Housing Official Faces Ire of Tenant Groups

Times Staff Writer

A year after taking over Los Angeles’ troubled Housing Authority, the honeymoon is over for Leila Gonzalez-Correa.

Tenant leaders from more than half of the city’s 21 public housing projects, who last year hailed Gonzalez-Correa’s appointment as a sign of hope for the agency, Tuesday accused her of not following through on promises to improve conditions for the 40,000 low-income people who live in city-run housing.

“You give us hope, but then when these promises don’t materialize, we don’t have anything,” said Claudia Moore, chairwoman of the Housing Authority Resident Advisory Committee, in a meeting with Gonzalez-Correa. “Our people in our community need more than promises.”

Gonzalez-Correa called the meeting in response to a letter to Mayor Tom Bradley written by the residents organization, which includes representatives from each housing project. The letter described her first year at the agency as a “disappointment.” Signed by 12 of the 21 representatives, it called on Bradley to push Gonzalez-Correa to act on a series of tenant requests.


The residents called for a greater say in decisions by the agency, improved security and maintenance at the projects and a commitment by the agency to train and hire project residents to perform repairs and other tasks. The residents said Gonzalez-Correa had agreed to all of the requests last year.

In the meeting, Gonzalez-Correa asked for patience, saying that she has been struggling to inject new life into an agency that has been dominated by “old attitudes,” poor management and a severe shortage of money. She read an eight-page letter she delivered Tuesday to Bradley outlining her accomplishments since taking over the $95,000-a-year job. She cited a pending reorganization that, among other things, will result in a new department dealing exclusively with resident concerns.

“Unfortunately, many of our accomplishments are not readily visible to our residents,” the letter said. “The organizational and technical aspects of the Housing Authority had to be effectively in place before the residents begin to see any real differences in the quality of their lives.”

A spokeswoman for Bradley said the mayor is satisfied with Gonzalez-Correa’s performance, although he did ask her to meet with the residents to address the problems in their letter.


At the meeting, Gonzalez-Correa told the residents that she understands their “sense of frustration,” but she denied an accusation by one woman that she has not been doing her job.

“We came here and had to start by changing the whole face of the Housing Authority, and it is not easy,” she said. “We are a 50-year-old organization, and we have 50-year-old attitudes. . . . We cannot move as quickly as we would like.”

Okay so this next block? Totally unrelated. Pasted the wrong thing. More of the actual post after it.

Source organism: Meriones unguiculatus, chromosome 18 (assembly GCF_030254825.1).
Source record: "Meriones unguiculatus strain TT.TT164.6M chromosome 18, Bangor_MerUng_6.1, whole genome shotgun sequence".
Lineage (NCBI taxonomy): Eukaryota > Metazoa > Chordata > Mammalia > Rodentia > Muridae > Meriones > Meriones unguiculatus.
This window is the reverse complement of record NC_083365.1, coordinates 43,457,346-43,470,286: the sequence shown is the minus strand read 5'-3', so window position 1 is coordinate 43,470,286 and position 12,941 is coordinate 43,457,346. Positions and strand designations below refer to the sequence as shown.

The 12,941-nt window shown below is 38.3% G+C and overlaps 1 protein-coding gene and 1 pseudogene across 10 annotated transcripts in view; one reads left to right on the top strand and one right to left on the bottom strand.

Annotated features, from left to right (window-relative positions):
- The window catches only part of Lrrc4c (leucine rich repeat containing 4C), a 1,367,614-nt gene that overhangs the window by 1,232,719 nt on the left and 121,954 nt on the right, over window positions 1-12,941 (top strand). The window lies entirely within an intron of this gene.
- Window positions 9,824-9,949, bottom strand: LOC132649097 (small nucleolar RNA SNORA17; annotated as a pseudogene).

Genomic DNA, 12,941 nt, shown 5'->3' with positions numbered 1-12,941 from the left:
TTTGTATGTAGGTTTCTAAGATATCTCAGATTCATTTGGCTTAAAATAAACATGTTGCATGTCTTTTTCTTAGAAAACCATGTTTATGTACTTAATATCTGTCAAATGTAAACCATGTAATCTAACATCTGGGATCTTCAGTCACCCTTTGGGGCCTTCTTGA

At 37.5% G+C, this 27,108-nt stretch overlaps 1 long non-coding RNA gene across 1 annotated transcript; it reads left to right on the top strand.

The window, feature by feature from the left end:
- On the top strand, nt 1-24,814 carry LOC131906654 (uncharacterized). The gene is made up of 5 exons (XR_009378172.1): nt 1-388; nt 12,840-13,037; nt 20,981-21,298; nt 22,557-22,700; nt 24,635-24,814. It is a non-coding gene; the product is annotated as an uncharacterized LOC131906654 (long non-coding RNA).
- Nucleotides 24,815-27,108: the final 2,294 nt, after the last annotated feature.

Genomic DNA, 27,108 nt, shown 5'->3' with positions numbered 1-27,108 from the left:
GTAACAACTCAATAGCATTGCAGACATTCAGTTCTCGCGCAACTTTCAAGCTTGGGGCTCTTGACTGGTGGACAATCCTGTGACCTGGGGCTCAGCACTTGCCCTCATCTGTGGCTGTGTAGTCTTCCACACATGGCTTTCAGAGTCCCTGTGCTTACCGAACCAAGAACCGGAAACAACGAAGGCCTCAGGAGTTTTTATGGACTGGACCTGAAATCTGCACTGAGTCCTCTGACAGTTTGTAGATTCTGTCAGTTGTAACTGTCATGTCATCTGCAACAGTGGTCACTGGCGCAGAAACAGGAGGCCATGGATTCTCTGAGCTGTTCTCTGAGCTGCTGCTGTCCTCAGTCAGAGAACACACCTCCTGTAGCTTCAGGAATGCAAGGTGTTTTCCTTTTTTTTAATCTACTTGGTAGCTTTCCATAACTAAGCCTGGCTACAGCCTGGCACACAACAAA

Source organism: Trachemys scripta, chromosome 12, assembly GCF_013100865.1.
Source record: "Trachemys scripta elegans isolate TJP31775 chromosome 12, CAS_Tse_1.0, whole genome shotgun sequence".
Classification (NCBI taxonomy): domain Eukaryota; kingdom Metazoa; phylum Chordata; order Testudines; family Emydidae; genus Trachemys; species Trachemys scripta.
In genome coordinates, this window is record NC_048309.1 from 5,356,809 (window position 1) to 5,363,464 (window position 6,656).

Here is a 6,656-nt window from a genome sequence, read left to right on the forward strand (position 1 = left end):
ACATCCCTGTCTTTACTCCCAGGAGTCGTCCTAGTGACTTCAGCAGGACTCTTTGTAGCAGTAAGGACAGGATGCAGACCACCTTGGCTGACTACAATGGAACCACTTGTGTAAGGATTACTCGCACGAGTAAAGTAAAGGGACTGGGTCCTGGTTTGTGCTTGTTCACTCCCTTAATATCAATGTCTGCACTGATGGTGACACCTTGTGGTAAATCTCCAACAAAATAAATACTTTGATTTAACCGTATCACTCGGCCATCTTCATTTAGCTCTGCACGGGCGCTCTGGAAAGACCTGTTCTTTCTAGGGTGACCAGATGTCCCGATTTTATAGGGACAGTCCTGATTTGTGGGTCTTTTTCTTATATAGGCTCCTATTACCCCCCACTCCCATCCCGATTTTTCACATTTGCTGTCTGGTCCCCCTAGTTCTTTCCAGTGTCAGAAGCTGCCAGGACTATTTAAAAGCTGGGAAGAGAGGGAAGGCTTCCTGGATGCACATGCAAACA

But several residents, not satisfied with Gonzalez-Correa’s response, accused her of being insensitive to the plight of project residents. They criticized her for rarely attending meetings of the residents committee, and accused her of attempting to split the committee by pitting residents of one project against another.

“You just don’t know what it is like to live in these places,” said Nora King, a representative from Nickerson Gardens in Watts. “We live in hell day in and day out.”


Gonzalez-Correa denied that she has attempted to divide the committee and she said that agency business often prevents her from attending the committee’s monthly meetings. Gonzalez-Correa has sent a representative to each meeting, and she has attended more than 20 other tenant meetings at various housing projects, agency officials said.

The three-hour meeting on Tuesday turned several times into a debate between representatives from Nickerson Gardens and Jordan Downs in Watts on one side versus representatives from several other projects who did not sign the letter to Bradley.

Don Ballentine, a resident of Ramona Gardens, for example, said he had been fighting for three years before Gonzalez-Correa arrived to get approval to open a center for several service organizations at the Northeast Los Angeles project. He said Gonzalez-Correa was the first to listen.

“The response we have had has been exemplary,” he said.


Ballentine was joined by representatives from Normont Terrace in Harbor City in calling on the committee members to cooperate with Gonzalez-Correa rather than criticize her.

For her part, Gonzalez-Correa acknowledged that she may have created false hopes among some residents by talking too optimistically about changes she would like to see. Housing Authority staff members said Gonzalez-Correa has a “pep-rally” management style that can often backfire when deadlines are not met.

“Sometimes I may have committed the sin of being too optimistic,” Gonzalez-Correa told the committee members. “We cannot perform miracles.”